My everyday speaking voice is low, quiet, and soft. Making myself heard over high-pitched squeals and laughs in packed bars means I have to talk louder and louder — almost a low yell  — in order to get my baritone voice to carry.

I don't like yelling, so I tend to avoid clubs, dance crowds, and packed venues. Sometimes, though, that's exactly where friends want to meet. I go because I adore my friends.

Over the last year or so, though, my hearing has started to change. I can still hear quiet, subtle sounds around the house or office just fine. That hasn't changed. But in those loud settings, the background noise seems to have grown into a Phil Spector-style wall of sound. The voices and music just ooze together into an unintelligible roar, a constant crescendo.

The result is that, unless I'm huddled in a conspiratorial ring, I miss big chunks of conversation. So I watch the crowd, observe the bartenders, say hello to passing friends. And, when I do follow the conversations, I yell to be heard in response. Last night, I yelled on and off for three hours. This morning, my throat feels like someone took a bottle brush to it. Raw, red, sore; hurts to swallow, hurts to draw air across it.

Time to deploy my mom's recipe for soothing sore throats. I realized earlier this year (only because I'd never really thought about it) that the sore throat/chest cold remedy my mother used to recommend was nothing more than a portion-controlled 19th century Irish whiskey punch; hot black tea, honey, lemon, whiskey. Proportions to taste. Vague memories of a clove floating in there, but it was strictly optional — as was everything but the whiskey.

We are, after all, Irish.

Goes well with:
  • Poitin Fails to Induce Rowley Coma, in which I write about the hunt for homemade Irish whiskey and open with "My family is not a whiskey making family, but we are, in large measure, Irish; that is, we are a whiskey drinking family."
  • I bit I wrote when everyone in the house was sick about Pei Pa Koa, a honey-loquat sore throat syrup from Hong Kong.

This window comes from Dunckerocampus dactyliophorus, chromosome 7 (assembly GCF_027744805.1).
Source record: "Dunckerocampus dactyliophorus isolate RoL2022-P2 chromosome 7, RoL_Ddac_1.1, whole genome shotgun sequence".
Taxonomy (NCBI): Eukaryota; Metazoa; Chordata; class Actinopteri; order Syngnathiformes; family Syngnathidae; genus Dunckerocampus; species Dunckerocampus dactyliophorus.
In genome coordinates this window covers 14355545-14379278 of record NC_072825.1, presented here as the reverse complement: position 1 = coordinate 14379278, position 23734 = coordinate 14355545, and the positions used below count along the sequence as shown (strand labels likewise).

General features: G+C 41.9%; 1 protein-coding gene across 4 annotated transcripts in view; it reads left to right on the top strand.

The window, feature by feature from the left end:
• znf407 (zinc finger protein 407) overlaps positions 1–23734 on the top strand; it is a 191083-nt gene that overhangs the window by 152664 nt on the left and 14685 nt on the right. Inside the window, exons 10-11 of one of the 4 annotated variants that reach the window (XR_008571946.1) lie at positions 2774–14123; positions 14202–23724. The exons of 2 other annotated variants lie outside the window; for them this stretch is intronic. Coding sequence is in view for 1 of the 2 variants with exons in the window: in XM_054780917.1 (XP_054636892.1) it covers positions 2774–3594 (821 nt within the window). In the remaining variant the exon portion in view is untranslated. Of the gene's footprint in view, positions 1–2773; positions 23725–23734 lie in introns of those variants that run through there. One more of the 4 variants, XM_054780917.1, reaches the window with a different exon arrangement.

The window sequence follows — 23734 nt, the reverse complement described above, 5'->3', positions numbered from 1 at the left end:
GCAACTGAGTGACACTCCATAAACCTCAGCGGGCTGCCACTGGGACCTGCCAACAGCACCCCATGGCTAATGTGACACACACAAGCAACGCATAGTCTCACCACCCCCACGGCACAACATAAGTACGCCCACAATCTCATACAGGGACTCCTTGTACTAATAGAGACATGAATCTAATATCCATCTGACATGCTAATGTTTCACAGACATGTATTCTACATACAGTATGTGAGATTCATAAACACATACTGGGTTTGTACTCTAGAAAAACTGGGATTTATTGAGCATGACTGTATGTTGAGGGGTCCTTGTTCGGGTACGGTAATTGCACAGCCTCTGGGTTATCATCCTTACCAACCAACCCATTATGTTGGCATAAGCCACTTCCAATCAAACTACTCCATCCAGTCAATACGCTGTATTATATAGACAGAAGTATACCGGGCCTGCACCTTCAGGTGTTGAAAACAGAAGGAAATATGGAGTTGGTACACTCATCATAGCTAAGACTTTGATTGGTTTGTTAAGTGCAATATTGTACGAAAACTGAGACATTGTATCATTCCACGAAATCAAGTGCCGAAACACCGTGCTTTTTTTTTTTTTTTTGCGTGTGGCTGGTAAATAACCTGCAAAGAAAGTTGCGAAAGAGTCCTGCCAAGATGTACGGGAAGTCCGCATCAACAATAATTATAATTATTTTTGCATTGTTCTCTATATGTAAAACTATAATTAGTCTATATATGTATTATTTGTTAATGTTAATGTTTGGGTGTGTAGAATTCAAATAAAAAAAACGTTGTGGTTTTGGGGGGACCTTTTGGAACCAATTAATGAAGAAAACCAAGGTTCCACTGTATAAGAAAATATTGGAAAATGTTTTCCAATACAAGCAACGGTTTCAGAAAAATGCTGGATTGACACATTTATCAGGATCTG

Friday, August 5, 2011

Salsa de Chile de Arbol

The weekend is nearly on us. Given the current heat wave and our local drinking habits, that means beers, margaritas, chips, and salsa. Anything that keeps the kitchen from getting needlessly hot.

We're loaded up on fresh limes, Cointreau, Combier, and Grand Marnier, so the margaritas are under control. Beers are cooling and chips acquired. I just tossed a double handful of green tomatillos on the grill and made a batch of green salsa with tomatillos and dried chiles de arbol, those pencil-thin, long red chiles so common once you know to look for them.

Tomatillos, also called tomates verdes, resemble hard green tomatoes in husks, but the resemblance ends there. Though the tart little fruits can be used raw, I like them best cooked and have been known to give them a quick boil or to char them a bit on the grill. I'm particularly fond of the tomatillo/chipotle combination and have made quick stews of little more than chicken, squash, roasted tomatillos, lime, salt, chicken stock, and smoked peppers.

The idea for this salsa came from Patricia van Rhijn's La cocina del chile. This isn't as smoky as chipotle versions, but packs a pleasant heat. If you don't like tart tastes, you won't dig this, but if you do — tuck in. Want a stronger garlic kick? Don't roast it with the other ingredients. Make sure everyone eats some, though; you don't want to be the only one with superhuman garlic breath.

My interpretation and quantity tweaks are below. Her original follows that in case you'd like to double check my imperfect Spanish.
Salsa de chile de arbol

8 dried chiles de arbol
8 tomatillos
6 cloves garlic
1 tsp (cider or pineapple) vinegar
Dash of salt 
Clean and wash the tomatillos. Grill them with the chiles and garlic.

Once the ingredients are roasted, remove and discard the hard core of the tomatillos, grind everything in a blender with vinegar and add salt to taste. I like to leave discernible chunks of garlic and chile in mine.

And here's van Rhijn's original directions:

Salsa de chile de arbol

Ingredientes (para 1 taza)

6 chiles de arbol secos
6 tomates verdes
3 dientes de ajo
1 cucharadita de vinagre


Los tomates se limpian y lavan. Se ponen a asar junto con los chiles y los ajos. 

Una vez que los ingredientes esten asados, se muelen con el vinagre y se agrega sal al gusto.

Patricia van Rhijn (2003)
La cocina del chile
Introduction by Laura Esquivel, photos by Ignacio Urguiza
Editorial Planeta Mexicana
Hardback (191 pages)
ISBN 9706908684

Wednesday, August 3, 2011

Kenny Shopsin, "Orange Julius," and the Tennessee Caviar Scam